Corporate_Finance_9th_edition_Solutions_Manual_FINAL0

# 35 052 using all of this information we can calculate

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Unformatted text preview: his clearer. Assume that an investor holds 4 shares, and will exercise under either a or b. Prior to exercise, the investor's portfolio value is: Current portfolio value = Number of shares × Stock price Current portfolio value = 4(\$27) Current portfolio value = \$108 419 After exercise, the value of the portfolio will be the new number of shares time the ex-rights price, less the subscription price paid. Under a, the investor gets 2 new shares, so portfolio value will be: New portfolio value = 6(\$19.33) – 2(\$4) New portfolio value = \$108 Under b, the investor gets 1 new share, so portfolio value will be: New portfolio value = 5(\$23.20) – 1(\$8) New portfolio value = \$108 So, the shareholder's wealth position is unchanged either by the rights issue itself, or the choice of which right's issue the firm chooses. 15. The number of new shares is the amount raised divided by the subscription price, so: Number of new shares = \$60,000,000/\$PS And the ex-rights number of shares (N) is equal to: N = Old shares outstanding/New shares outstanding N = 10,000,000/(\$60,000,000/\$PS) N = 0.1667PS We know the equation for the ex-rights stock price is: PX = [NPRO + PS]/(N + 1) We can substitute in the numbers we are given, and then substitute the two previous results. Doing so, and solving for the subscription price, we get: PX = \$61 = [N(\$68) + \$PS]/(N + 1) \$61 = [\$68(0.1667PS) + PS]/(0.1667PS + 1) \$61 = 11.333PS/(1 + 0.1667PS) PS = \$28.15 16. Using PRO as the rights-on price, and PS as the subscription price, we can express the price per share of the stock ex-rights as: PX = [NPRO + PS]/(N + 1) And the equation for the value of a right is: Value of a right = PRO – PX 420 Substituting the ex-rights price equation into the equation for the value of a right and rearranging, we get: Value of a right = PRO – {[NPRO + PS]/(N + 1)} Value of a right = [(N + 1)PRO – NPRO – PS]/(N+1) Value of a right = [PRO – PS]/(N + 1) 17. The net proceeds to the company on a per share basis is the subscription price times one minus the underwriter spread, so: Net proceeds to the company = \$25(1 – .06) = \$23.50 per share So, to raise the required funds, the company must sell: New shares offered = \$4,125,000/\$23.50 = 175,532 The number of rights needed per share is the current number of shares outstanding divided by the new shares offered, or: Number of rights needed = 750,000 old shares/175,532 new shares Number of rights needed = 4.27 rights per share The ex-rights stock price will be: PX = [NPRO + PS]/(N + 1) PX = [4.27(\$45) + 25]/5.27 = \$41.21 So, the value of a right is: Value of a right = \$45 – 41.21 = \$3.79 And your proceeds from selling your rights will be: Proceeds from selling rights = 6,000(\$3.79) = \$22,758.62 18. Using the equation for valuing a stock ex-rights, we find: PX = [NPRO + PS]/(N + 1) PX = [4(\$75) + \$40]/5 = \$68 The stock is correctly priced. Calculating the value of a right, we find: Value of a right = PRO – PX Value of a right = \$75 – 68 = \$7 So, the rights are underpriced. You can create an immediate profit on the ex-rights day if the stock is selling for \$68 and the rights are selling for \$6 by executing the following transactions: Buy 4 rights in the market for 4(\$6) = \$24. Use these rights to purchase a new share at the subscription price of \$40. Immediately sell this share in the market for \$68, creating an instant \$4 profit. 421 CHAPTER 21 LEASING Answers to Concepts Review and Critical Thinking Questions 1. Some key differences are: (1) Lease payments are fully tax-deductible, but only the interest portion of the loan is; (2) The lessee does not own the asset and cannot depreciate it for tax purposes; (3) In the event of a default, the lessor cannot force bankruptcy; and (4) The lessee does not obtain title to the asset at the end of the lease (absent some additional arrangement). The less profitable one because leasing provides, among other things, a mechanism for transferring tax benefits from entities that value them less to entities that value them more. Potential problems include: (1) Care must be taken in interpreting the IRR (a high or low IRR is preferred depending on the setup of the analysis); and (2) Care must be taken to ensure the IRR under examination is not the implicit interest rate just based on the lease payments. a. b. c. Leasing is a form of secured borrowing. It reduces a firm’s cost of capital only if it is cheaper than other forms of secured borrowing. The reduction of uncertainty is not particularly relevant; what matters is the NAL. The statement is not always true. For example, a lease often requires an advance lease payment or security deposit and may be implicitly secured by other assets of the firm. Leasing would probably not disappear, since it does reduce the uncertainty about salvage value and the transactions costs of transferring ownership. However, the use of leasing would be greatly reduced. 2. 3. 4. 5. A lease must be disclosed on the balance sheet if one of the following criteria is me...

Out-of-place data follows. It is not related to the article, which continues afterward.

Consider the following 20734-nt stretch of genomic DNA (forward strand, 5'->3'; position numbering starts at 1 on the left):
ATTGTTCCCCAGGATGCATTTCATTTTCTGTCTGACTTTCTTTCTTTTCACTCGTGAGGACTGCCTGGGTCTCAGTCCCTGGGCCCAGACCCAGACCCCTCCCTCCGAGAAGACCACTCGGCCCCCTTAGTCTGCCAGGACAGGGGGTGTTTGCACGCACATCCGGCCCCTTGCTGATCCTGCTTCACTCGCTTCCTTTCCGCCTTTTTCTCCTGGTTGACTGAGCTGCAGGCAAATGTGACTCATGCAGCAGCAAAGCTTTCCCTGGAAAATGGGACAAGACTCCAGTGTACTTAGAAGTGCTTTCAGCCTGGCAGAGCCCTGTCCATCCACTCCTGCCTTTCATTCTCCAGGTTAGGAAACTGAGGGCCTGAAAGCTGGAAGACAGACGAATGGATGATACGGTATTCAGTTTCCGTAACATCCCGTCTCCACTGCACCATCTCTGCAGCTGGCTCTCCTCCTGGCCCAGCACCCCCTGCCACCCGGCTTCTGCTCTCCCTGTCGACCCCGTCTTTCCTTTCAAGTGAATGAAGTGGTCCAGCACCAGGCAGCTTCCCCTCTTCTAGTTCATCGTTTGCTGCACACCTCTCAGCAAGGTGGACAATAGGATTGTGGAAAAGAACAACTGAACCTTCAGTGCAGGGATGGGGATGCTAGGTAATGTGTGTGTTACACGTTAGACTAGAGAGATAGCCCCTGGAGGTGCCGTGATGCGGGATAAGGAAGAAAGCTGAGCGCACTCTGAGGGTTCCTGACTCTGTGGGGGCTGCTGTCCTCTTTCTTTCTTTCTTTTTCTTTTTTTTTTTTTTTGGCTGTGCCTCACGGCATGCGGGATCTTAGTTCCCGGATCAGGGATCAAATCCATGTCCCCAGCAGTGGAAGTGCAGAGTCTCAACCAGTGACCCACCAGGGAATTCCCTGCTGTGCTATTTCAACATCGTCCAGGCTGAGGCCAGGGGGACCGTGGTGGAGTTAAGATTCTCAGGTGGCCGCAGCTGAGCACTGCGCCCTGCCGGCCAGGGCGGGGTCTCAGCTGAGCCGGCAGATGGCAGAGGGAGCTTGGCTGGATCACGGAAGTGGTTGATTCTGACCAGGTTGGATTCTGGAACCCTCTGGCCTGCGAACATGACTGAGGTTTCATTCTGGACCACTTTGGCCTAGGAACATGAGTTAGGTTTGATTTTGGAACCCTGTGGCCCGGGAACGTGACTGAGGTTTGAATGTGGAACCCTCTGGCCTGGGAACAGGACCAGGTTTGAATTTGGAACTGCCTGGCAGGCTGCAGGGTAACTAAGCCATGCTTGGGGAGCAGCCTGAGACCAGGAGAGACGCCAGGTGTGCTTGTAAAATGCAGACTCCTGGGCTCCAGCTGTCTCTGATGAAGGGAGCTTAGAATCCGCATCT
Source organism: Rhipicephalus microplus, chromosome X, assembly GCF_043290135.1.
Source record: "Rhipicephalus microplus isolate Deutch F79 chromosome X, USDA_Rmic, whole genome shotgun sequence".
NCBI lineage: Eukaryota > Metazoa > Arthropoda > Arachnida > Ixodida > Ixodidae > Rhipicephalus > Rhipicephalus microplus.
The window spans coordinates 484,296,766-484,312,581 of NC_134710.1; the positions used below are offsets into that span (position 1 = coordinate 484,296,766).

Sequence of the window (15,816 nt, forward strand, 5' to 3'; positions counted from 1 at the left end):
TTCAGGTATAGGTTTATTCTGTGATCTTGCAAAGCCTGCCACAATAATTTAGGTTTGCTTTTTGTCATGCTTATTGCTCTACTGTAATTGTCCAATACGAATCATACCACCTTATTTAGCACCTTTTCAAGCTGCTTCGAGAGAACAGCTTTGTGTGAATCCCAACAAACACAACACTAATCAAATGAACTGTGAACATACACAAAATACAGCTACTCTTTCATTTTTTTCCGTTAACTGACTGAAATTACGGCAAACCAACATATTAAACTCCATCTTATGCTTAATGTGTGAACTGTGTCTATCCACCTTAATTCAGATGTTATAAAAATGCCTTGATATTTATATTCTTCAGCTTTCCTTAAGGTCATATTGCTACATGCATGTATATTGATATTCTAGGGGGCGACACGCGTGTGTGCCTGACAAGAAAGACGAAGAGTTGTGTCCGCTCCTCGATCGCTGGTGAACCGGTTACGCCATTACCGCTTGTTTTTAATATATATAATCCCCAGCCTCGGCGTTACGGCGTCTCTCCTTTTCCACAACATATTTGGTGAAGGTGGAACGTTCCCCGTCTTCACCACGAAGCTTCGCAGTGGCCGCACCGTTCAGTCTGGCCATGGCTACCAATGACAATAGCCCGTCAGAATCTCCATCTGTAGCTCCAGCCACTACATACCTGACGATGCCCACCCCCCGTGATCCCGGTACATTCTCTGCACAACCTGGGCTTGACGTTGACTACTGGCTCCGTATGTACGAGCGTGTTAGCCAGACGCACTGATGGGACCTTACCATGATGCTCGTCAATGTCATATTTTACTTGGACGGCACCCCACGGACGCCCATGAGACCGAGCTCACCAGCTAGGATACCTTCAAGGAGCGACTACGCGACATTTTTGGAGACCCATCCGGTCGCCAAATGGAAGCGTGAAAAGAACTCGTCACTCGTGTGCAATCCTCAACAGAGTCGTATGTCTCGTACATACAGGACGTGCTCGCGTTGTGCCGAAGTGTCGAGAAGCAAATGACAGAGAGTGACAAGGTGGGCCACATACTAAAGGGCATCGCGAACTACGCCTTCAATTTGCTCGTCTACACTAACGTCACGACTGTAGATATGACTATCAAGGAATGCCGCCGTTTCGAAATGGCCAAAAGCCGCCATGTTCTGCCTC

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## This note was uploaded on 07/10/2010 for the course FIN 6301 taught by Professor Eshmalwi during the Spring '10 term at University of Texas-Tyler.

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